Filipino hip hop artist Apoc gets candid about his mental health, going through a significant lifestyle change, and his process as a battle rapper and producer in a new interview.
In the August 2 episode of YouTube channel From Within’s “CLASSIFIED,” Apoc opened up about his mental health struggles in 2018 and 2019, compounded by deaths in his family, including his father, and the passing of close friend and fellow UPRISING musician DJ D’Tech. He also described going through an abusive relationship, saying in Tagalog, “I only realized it after it’s too late.”
Asked about how he overcame these, he said, “First, you have to identify it.” He recounted “feeling dead inside, incapable of feeling any positive emotion,” as well as only feeling “mad, angry, or sad” day in, day out. Apoc said he eventually did research to try to find solutions. “I sought help through a support group who experienced the same type of abuse. It was helpful… After that, I sought professional help for the first time in my life. I went to therapy.” He described how the experience felt “validating” and it helped “telling somebody after keeping it to myself for so long.”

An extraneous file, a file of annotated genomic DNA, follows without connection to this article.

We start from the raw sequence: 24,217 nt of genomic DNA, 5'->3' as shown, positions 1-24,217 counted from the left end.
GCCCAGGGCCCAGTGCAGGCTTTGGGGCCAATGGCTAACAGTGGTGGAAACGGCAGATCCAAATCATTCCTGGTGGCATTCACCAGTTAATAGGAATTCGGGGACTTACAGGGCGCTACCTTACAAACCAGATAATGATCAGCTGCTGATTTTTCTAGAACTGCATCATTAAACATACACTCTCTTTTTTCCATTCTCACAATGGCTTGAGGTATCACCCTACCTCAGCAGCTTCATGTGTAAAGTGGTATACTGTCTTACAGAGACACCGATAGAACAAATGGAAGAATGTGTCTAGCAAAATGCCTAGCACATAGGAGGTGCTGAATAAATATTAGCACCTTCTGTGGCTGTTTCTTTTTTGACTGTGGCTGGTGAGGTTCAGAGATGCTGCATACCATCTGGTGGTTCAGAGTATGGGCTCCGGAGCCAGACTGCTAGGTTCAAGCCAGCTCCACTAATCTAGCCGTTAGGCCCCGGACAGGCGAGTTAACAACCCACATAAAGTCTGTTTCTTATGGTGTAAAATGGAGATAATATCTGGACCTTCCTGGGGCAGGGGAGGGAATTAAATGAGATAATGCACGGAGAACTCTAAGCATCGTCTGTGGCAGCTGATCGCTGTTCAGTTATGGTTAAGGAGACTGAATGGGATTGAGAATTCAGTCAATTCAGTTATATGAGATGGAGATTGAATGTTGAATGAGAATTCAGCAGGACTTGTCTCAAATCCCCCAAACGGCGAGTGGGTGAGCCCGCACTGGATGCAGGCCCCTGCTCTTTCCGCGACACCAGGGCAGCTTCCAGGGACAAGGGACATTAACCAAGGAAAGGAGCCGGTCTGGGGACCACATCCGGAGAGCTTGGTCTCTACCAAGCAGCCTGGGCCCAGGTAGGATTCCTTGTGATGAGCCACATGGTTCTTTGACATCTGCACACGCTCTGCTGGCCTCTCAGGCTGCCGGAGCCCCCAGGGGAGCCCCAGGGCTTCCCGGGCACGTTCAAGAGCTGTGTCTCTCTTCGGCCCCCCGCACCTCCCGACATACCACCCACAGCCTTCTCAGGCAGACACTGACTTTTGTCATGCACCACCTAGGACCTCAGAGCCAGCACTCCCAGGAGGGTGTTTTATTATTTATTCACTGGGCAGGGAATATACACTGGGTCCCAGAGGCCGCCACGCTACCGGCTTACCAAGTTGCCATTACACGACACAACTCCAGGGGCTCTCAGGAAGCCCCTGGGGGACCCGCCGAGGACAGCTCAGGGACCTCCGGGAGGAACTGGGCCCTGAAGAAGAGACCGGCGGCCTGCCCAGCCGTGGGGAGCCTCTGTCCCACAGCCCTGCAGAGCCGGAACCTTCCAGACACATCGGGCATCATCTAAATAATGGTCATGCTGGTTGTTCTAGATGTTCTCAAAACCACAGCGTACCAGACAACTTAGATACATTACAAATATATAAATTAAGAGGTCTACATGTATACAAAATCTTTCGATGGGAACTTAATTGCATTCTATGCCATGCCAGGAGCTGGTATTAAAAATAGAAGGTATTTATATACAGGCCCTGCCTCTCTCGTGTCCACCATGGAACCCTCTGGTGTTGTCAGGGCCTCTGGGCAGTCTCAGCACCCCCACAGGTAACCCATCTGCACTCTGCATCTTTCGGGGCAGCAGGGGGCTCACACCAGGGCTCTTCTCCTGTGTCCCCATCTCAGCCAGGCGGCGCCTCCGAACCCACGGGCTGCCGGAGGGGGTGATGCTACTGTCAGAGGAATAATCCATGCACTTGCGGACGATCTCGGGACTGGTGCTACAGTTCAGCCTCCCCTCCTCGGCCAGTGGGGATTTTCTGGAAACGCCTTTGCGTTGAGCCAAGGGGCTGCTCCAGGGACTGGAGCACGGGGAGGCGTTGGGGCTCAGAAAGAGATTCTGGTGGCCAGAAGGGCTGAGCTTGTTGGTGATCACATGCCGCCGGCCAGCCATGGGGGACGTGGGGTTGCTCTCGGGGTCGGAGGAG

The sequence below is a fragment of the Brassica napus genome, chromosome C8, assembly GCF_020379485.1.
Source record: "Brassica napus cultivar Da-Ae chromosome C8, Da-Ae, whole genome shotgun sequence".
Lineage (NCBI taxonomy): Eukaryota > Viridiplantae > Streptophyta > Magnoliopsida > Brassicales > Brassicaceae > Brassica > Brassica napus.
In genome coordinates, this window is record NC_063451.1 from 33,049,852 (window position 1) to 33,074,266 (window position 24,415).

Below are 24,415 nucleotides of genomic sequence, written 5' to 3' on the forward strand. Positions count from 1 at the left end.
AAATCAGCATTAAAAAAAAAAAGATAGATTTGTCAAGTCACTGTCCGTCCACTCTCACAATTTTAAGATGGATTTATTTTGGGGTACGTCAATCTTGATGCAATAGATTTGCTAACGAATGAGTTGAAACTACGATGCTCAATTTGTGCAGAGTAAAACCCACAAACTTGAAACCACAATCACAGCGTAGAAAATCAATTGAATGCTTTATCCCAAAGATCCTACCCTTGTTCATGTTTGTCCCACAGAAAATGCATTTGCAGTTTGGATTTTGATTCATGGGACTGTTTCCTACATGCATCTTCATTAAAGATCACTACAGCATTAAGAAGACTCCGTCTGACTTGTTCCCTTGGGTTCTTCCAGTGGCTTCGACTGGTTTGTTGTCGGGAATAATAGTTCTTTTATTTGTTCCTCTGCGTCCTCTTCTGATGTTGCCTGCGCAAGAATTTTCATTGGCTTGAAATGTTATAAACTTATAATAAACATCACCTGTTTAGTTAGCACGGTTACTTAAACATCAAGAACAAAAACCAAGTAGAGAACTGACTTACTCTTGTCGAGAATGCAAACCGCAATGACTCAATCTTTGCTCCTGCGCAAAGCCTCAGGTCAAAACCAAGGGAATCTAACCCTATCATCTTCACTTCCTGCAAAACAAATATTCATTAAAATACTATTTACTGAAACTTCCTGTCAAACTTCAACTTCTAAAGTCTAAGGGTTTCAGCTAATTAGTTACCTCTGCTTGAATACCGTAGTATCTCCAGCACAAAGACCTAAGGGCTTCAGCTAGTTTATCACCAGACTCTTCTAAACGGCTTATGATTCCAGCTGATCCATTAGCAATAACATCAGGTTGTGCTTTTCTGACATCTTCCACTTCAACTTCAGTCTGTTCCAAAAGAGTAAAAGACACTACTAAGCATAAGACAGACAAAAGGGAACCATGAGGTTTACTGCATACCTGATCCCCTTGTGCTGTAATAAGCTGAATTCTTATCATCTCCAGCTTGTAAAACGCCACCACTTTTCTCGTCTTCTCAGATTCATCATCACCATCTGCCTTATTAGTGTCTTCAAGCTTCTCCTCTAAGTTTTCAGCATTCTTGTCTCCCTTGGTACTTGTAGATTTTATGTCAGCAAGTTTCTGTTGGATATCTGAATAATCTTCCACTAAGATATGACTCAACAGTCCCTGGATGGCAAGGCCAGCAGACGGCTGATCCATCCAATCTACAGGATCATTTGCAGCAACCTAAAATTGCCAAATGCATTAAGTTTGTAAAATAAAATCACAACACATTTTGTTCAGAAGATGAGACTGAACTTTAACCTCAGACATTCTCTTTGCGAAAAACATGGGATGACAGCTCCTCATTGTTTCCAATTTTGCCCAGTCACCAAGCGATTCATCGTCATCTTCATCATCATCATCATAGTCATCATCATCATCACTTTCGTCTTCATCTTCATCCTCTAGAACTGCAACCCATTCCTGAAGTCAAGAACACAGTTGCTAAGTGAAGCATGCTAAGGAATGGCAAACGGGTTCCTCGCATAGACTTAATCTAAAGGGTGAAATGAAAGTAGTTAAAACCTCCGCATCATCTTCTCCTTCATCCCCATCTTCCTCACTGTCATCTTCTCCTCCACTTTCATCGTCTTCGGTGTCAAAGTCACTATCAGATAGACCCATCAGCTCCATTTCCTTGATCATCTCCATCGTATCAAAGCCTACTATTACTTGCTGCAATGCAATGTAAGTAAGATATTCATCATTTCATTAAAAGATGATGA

Apoc also spoke about the shame and embarrassment as part of the abuse and trauma, “especially for a man to be abused by a woman,” referencing how a deeply patriarchal culture that espouses machismo affects how men process their emotions which often assign shame to their vulnerability.
In a Facebook post, he wrote, “Normalize natin ang pagtalakay ng mental health” (Let’s normalize discussions about mental health). Aside from being open to his friends and loved ones about his struggles, he said he also channeled his experiences into his music.
The interview also delved into Apoc’s decision to make some major changes in his lifestyle, starting with quitting smoking in 2019. He said he was motivated after he noticed getting winded easily during his performances, sometimes just after two songs. “Doon ko rin na-test gaano ko kamahal yung ginagawa ko… I can let go of [smoking]” (That’s how I also realized how much I love what I’m doing), he added. After a year of being cold turkey, he started working out as well.
To wrap up the interview, he left a curt message to his haters: “Wala akong pake” (I don’t care), and says he’s “in tune” with himself, his strengths, and said he acknowledges whenever he falls short or what he needs to improve on. On the other hand, he thanks his supporters and shared that he’s currently working on a new full-length album, something he described as “more ambitious” than his critically acclaimed 2018 LP, Loob Ng Kabaong (Inside the Coffin).
Watch the interview in full below (Tagalog/English):
If you’re going through a crisis, help is available. If you’re in the Philippines, connect with the National Center of Mental Health Crisis hotline at 1553 (Luzon-wide landline toll-free), 0966-351-4518 or 0917-899-8727 (USAP) for Globe/TM subscribers, and 0908-639-2672 for Smart/Sun/and TNT subscribers—available in English and Filipino, 24/7. If you’re in Southeast Asia, connect with your local crisis hotline here. Please be informed that the list is not exhaustive.